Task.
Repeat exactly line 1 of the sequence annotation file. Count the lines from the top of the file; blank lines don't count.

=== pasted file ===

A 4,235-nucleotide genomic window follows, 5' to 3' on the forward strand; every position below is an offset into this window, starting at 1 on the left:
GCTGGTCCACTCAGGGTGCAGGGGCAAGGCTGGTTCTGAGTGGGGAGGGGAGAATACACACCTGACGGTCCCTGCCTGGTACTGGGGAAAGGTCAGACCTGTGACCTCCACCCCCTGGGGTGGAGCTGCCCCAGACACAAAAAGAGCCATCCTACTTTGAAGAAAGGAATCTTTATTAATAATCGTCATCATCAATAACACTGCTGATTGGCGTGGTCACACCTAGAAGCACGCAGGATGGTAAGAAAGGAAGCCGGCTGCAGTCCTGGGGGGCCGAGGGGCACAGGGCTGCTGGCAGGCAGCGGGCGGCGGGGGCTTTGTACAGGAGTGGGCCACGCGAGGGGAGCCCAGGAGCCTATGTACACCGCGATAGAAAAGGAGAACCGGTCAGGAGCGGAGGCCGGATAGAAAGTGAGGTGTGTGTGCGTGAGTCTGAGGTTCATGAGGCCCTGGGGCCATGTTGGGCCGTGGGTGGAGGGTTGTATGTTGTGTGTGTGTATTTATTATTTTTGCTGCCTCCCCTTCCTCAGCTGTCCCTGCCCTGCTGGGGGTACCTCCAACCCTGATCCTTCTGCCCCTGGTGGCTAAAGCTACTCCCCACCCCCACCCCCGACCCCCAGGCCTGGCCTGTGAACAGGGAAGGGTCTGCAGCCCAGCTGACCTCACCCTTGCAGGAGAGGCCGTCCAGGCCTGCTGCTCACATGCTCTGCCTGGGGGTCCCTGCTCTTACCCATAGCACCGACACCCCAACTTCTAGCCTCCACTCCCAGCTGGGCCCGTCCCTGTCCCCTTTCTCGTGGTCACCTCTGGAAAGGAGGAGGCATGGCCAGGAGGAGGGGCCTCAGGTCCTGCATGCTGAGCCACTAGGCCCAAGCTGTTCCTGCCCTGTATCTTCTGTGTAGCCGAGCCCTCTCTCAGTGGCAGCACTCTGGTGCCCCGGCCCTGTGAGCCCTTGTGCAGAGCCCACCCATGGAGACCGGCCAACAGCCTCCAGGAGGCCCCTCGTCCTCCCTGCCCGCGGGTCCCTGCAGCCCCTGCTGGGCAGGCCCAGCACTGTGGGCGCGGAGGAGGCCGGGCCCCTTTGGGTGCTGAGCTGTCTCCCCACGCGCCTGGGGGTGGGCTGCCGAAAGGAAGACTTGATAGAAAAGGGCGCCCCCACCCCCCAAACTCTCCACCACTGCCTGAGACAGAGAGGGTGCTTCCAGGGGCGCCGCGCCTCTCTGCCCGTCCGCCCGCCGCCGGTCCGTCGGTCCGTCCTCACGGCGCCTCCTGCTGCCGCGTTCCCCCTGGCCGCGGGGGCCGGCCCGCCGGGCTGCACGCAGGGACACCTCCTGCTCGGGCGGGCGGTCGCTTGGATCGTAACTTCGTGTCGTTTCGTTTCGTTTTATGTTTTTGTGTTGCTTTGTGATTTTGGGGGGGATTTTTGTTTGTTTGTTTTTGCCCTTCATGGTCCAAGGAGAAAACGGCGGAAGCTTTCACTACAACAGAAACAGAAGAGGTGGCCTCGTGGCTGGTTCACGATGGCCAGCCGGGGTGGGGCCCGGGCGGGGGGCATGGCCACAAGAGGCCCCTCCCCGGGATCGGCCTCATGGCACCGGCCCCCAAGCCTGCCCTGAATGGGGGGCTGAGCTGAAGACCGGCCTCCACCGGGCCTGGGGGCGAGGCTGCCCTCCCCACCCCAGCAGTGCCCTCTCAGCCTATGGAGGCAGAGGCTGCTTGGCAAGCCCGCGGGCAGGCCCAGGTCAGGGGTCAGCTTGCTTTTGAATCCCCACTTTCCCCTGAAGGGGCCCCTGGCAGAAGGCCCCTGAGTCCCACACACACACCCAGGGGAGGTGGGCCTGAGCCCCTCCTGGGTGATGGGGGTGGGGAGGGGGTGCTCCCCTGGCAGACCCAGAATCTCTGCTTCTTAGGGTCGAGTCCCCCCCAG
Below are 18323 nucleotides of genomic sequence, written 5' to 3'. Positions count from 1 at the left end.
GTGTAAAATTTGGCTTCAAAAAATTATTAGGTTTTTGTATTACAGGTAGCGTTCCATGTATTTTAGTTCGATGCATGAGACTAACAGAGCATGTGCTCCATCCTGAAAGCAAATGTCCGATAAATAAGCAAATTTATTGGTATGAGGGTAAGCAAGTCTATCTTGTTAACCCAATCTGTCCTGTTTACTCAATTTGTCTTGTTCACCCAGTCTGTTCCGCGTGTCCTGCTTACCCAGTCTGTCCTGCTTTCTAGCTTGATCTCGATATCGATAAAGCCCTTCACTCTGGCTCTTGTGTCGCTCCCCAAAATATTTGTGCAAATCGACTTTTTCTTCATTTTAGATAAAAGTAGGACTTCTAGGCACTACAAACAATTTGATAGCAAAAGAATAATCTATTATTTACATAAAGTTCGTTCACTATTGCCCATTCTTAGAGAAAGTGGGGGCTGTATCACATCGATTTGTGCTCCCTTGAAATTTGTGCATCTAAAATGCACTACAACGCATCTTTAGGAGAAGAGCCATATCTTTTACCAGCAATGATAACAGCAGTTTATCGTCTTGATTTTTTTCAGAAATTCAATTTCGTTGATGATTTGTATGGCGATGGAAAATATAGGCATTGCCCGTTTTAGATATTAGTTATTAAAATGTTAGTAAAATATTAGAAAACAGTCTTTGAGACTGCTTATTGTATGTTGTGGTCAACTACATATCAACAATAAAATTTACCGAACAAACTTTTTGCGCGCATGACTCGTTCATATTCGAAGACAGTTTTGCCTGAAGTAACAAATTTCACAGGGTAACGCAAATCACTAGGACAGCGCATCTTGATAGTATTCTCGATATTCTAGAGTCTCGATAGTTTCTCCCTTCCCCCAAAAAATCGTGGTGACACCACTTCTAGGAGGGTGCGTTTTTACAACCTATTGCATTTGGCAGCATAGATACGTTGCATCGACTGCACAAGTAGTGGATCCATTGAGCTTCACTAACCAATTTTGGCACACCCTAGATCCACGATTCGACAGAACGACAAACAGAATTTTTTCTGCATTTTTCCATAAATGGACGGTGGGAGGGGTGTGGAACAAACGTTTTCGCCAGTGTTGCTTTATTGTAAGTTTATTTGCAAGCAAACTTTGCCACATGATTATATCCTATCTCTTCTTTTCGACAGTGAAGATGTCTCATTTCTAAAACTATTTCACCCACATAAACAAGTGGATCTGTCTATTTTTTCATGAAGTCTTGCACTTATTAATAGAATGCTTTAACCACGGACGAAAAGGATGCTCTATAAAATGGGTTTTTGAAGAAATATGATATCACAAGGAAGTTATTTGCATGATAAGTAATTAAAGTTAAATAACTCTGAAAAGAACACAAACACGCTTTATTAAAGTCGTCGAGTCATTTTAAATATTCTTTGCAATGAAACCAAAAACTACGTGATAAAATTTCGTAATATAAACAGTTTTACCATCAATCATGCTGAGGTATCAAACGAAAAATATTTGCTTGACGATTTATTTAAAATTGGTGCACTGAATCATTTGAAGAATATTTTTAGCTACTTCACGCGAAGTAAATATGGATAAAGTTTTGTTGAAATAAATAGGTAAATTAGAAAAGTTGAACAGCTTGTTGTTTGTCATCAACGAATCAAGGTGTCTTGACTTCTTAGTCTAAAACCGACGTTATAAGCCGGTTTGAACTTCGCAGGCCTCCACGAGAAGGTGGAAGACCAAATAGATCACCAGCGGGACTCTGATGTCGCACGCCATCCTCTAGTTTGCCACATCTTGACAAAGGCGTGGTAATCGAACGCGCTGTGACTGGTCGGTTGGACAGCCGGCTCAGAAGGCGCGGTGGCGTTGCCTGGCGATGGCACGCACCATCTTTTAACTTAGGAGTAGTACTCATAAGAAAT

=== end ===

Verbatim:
A 4,235-nucleotide genomic window follows, 5' to 3' on the forward strand; every position below is an offset into this window, starting at 1 on the left: